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Juan Pablo Montoya has noticed clear disparities between the performances of Mercedes duo Lewis Hamilton and George Russell on Saturdays and Sundays.
The Colombian feels Russell has the edge over his team-mate in qualifying but when it comes to the grand prix, that is when the seven-time former World Champion shows his class.
The stats do not actually back that up, with the qualifying head-to-head score for the season being 3-3 and Russell holding a 28-point lead over Hamilton in the Drivers’ standings.
But Montoya pointed to the Spanish Grand Prix, in which Hamilton recovered to finish fifth after an early collision with Kevin Magnussen that left him well off the back of the pack, as evidence that the 37-year-old’s race pace can still serve as a lesson to Russell – who ran in the leading group throughout in Barcelona and ended up on the podium in third.
That came after a team radio message from Hamilton amid his early problems in which he had suggested retiring the car to preserve the engine.
“I think George, on one-lap pace, is doing a much better job than Lewis – he’s getting more out of the car on one lap,” said Montoya during the ‘Any Driven Monday’ programme on Sky F1.
“But you look at what Lewis did [on Sunday], it’s kind of weird that he went on the radio and told the guy ‘let’s park the car’ and kind of gave up.
“I understand why he did that, being at the back and thinking there’s nothing to do and the car hasn’t been competitive the last few races.
“So I think it was a surprise for him how quick the car was through the race and if you look at it, I think if he didn’t have the incident on the first lap he probably would have had a chance to win the race.
“The other thing that’s different, I think he got excited halfway through the race when he started getting to the points and he saw his pace being really quick. I think it got him excited to run harder and harder and harder, and it’s fun!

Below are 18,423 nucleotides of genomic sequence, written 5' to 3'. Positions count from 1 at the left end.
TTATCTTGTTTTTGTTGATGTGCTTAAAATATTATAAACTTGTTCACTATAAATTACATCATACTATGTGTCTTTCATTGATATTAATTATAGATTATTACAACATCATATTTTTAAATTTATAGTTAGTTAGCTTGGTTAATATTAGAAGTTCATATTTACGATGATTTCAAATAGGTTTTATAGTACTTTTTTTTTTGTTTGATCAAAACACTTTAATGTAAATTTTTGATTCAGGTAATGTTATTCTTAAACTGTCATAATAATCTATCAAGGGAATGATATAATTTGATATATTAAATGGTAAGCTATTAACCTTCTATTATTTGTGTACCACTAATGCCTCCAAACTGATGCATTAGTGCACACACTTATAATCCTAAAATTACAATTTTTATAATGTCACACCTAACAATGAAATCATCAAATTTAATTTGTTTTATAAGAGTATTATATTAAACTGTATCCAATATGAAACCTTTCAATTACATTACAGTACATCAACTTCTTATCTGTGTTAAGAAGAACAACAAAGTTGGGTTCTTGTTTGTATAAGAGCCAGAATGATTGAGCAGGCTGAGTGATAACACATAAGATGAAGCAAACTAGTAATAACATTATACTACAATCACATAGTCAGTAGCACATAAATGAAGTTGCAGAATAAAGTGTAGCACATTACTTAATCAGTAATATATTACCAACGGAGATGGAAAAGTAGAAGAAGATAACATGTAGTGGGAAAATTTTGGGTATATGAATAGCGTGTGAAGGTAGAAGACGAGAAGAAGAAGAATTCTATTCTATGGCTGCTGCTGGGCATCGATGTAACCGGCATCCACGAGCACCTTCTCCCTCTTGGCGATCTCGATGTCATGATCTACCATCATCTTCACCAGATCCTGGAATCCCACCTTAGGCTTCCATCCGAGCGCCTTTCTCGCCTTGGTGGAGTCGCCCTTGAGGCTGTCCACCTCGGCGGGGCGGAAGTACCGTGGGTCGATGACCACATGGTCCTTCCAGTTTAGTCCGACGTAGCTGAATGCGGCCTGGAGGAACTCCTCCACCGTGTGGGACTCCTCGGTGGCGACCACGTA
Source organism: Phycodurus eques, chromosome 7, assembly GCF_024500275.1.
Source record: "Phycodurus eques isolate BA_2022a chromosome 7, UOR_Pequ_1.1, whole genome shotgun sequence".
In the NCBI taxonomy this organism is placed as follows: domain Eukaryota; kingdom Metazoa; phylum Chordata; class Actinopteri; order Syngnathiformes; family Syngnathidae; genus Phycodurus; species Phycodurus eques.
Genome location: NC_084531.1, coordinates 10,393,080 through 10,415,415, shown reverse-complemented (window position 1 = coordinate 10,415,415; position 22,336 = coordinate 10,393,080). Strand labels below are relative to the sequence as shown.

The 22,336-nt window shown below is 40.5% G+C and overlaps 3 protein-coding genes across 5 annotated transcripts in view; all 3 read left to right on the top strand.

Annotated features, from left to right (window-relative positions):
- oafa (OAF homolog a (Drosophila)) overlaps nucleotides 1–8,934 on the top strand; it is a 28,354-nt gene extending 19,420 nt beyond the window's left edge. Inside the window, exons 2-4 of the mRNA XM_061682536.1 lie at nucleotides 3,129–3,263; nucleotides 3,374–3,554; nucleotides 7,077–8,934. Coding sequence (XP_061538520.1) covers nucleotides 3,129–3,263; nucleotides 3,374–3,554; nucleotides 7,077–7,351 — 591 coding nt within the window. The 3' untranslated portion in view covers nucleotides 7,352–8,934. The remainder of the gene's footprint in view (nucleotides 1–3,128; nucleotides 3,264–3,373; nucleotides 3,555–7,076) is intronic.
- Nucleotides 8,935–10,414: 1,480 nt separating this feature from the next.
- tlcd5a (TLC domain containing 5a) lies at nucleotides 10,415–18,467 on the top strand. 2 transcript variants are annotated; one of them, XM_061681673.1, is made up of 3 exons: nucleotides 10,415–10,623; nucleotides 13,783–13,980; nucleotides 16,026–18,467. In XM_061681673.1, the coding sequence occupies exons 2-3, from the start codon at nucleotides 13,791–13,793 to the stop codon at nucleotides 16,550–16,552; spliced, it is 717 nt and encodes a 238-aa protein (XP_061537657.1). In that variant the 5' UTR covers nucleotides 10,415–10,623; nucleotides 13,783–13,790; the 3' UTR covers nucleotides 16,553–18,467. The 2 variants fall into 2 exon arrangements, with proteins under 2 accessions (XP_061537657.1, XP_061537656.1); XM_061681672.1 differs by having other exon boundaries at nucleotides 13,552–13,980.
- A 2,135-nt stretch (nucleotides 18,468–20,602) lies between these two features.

“When Lewis is on his A-game, he’s hard. I think George can do a job on one lap but he’s got a lot to learn from Lewis on race pace. Same as when Valtteri [Bottas] was there, the pace of Lewis in the races was incredible.”
Montoya also discussed the motivation of Hamilton in trying to fight back from such an unpromising position in Spain when he has 103 race victories and seven Drivers’ titles to his name.
“You’ve got to go and do a pit-stop that took a long time to change because when the tyre is flat, they cannot get the jack under the car. You would think there is probably front wing damage and everything.
“So at that point, you start the race and you are 60-70 seconds behind the leader. It’s like ‘what are we doing, what are we going to achieve, are we doing all this to get a couple of points?’
“When you look at it from Lewis’ point of view, I understand it because he’s used to cars that can win races and score 25 points every weekend. But when you’re scoring for eighth to 10th place, it’s hard.
“But the team made the right call telling him to stay in it and, impressively enough, he really didn’t give up. When they told him he needed to go, he got on with the job and it was good to see.”
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